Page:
• Medical marijuana amendment included in spending bill

    Rohrabacher-Farr amendment prevents federal government from prosecuting medical marijuana patients

    The omnibus spending bill that Congress will likely vote on this week will include the bipartisan Rohrabacher-Farr amendment which prevents the federal government from using funds to arrest and prosecute medical marijuana patients or distributors who are in compliance with their state’s laws.

    Rep. Sam Farr, D-Calif., released the following statement:

    “This is great news for medical marijuana patients all across the country. The public has made it clear that they want common sense drug policies. The majority of states have passed reasonable medical marijuana laws but the federal government still lags behind. Our amendment prevents the unnecessary prosecution of patients while the federal government catches up with the views of the American people.

    “We need to rethink how we treat medical marijuana in this country and today’s announcement is a big step in the right direction. Patients can take comfort knowing they will have safe access to the medical care they need without fear of federal prosecution. And all of us can feel better knowing our federal dollars will be spent more wisely fighting actual crimes and not wasted going after patients,” said Farr.

    The House of Representatives previously approved the amendment 219-189 in May. The omnibus budget bill must now be approved by the full House and Senate, which are expected to vote later this week and, if passed, it will be sent to President Obama for signature. If signed by the president, the omnibus budget bill will be the vehicle that changes how federal enforcement is carried out in medical marijuana states, according to advocates. Specifically, it could derail many pending federal prosecutions of patients facing jail time and asset forfeiture.

    The measure restricting DOJ enforcement will not only impact several pending federal criminal cases, it will also affect the enforcement practices of the Drug Enforcement Administration (DEA), the federal agency responsible for hundreds of raids over the years.

    Statewide in California, 56 percent of the voters said yes on Prop 215 in 1996 to add 11362.5 to the Health and Safety Code, legalizing medical marijuana for seriously ill patients. That’s more California votes than Presidents Clinton or Bush received.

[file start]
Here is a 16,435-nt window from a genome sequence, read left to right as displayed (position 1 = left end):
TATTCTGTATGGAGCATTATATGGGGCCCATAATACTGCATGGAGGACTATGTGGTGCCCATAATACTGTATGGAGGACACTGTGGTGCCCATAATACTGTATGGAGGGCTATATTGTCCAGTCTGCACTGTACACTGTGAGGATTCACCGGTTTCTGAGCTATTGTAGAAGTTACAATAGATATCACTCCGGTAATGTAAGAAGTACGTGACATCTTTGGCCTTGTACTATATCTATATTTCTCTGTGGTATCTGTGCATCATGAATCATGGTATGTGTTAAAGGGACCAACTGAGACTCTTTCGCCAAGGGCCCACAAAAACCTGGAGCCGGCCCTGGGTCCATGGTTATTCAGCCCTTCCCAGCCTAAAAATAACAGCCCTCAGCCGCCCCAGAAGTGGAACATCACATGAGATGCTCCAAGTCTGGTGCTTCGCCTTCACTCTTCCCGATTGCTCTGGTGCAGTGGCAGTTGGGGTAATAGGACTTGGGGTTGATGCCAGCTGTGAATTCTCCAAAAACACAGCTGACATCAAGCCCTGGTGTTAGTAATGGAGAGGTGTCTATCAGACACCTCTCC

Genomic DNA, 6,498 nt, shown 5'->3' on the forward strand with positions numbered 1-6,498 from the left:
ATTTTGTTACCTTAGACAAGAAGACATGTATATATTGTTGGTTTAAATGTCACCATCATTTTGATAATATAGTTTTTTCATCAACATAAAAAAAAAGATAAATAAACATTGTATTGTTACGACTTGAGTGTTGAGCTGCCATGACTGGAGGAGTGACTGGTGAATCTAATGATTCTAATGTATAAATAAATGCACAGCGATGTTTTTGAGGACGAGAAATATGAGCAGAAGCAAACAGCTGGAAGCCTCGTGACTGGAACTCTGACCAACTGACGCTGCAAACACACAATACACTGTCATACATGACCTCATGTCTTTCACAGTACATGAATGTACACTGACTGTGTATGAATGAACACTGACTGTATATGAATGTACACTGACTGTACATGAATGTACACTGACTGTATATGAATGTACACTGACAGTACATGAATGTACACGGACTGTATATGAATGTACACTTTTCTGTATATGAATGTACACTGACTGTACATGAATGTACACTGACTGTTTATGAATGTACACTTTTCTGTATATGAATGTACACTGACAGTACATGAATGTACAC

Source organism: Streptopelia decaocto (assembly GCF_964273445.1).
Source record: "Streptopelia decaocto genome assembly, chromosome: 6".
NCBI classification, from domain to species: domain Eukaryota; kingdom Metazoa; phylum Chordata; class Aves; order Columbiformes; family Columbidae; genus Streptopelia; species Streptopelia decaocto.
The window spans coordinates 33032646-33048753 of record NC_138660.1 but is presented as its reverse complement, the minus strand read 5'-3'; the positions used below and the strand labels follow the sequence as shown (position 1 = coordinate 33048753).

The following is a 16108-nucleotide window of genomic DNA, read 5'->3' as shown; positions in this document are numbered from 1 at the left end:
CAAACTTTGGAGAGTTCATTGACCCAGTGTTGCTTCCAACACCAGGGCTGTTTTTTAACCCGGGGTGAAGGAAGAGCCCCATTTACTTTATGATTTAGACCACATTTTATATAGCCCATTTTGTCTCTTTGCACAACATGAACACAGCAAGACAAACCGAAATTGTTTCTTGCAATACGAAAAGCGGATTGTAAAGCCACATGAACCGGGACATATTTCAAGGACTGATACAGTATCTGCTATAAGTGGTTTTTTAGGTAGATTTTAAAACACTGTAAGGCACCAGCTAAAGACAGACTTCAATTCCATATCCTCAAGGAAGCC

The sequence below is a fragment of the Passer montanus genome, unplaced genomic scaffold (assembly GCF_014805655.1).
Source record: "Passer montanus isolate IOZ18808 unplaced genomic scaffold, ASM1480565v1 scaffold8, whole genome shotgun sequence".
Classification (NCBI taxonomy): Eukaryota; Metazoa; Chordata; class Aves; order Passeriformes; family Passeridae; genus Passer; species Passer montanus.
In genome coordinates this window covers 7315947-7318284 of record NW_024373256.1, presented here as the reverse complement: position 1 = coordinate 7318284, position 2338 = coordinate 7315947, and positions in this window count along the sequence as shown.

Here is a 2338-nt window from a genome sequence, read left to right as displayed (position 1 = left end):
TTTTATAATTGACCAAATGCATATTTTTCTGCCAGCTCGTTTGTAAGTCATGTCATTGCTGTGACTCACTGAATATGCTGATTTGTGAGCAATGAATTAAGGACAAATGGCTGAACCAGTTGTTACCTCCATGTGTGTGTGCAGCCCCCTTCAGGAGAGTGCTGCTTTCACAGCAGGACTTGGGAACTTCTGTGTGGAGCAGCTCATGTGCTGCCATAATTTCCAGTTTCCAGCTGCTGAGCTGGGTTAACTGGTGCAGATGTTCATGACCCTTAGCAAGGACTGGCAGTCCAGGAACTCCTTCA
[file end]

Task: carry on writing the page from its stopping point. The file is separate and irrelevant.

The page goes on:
Arizona passed Prop 200 by an even higher 65 percent majority. That law moved all drugs to a situation that would allow doctors to recommend them. The state legislature repealed the popular election vote, and voters promptly put it back onto the ballot as a referendum for 1998. It won there again in 1998, and voters in Alaska, Washington, Oregon, Nevada and Maine also legalized medical use of marijuana through the initiative process.

    In Pacific Grove in 1996, 7887 voters turned out to vote on the question of medical marijuana when Prop 215, the Compassionate Care Act, was put on the ballot. A total of 5,540 or 70.24 percent voted in favor of allowing the use of marijuana for medicinal purposes.

    In 2010, the Pacific Grove City Council, when faced with the potential of allowing a medical marijuana dispensary, voted to set a moratorium banning dispensaries and eventually a full ban, following the cities of Monterey and Carmel. In discussions at the council meetings in 2010, it initially appeared that regulations might be drafted to allow such dispensary, not ban it. But in the end, the vote seemed to revolve around the council’s oath to uphold federal law, which could have meant prosecution and federal raids among other ramifications.

    Advocates of the amendment to the omnibus bill argue that this measure will remove the threat of federal retaliation, and pave the way for even more states to pass medical marijuana laws.

    Sam Farr’s office sees this as a step toward eventual relaxation of anti-marijuana laws nationwide. The action is being watched closely by various organizations such as Americans for Safe Access. NORML at CSUMB, and the ACLU. Of all drug-related arrests nationwide, 52 percent involved marijuana. How many of those were about medical marijuana, and thus the cost to taxpayers, is a question not easily answered.

    posted to Cedar Street Times on December 10, 2014

    Topics: Front PG News


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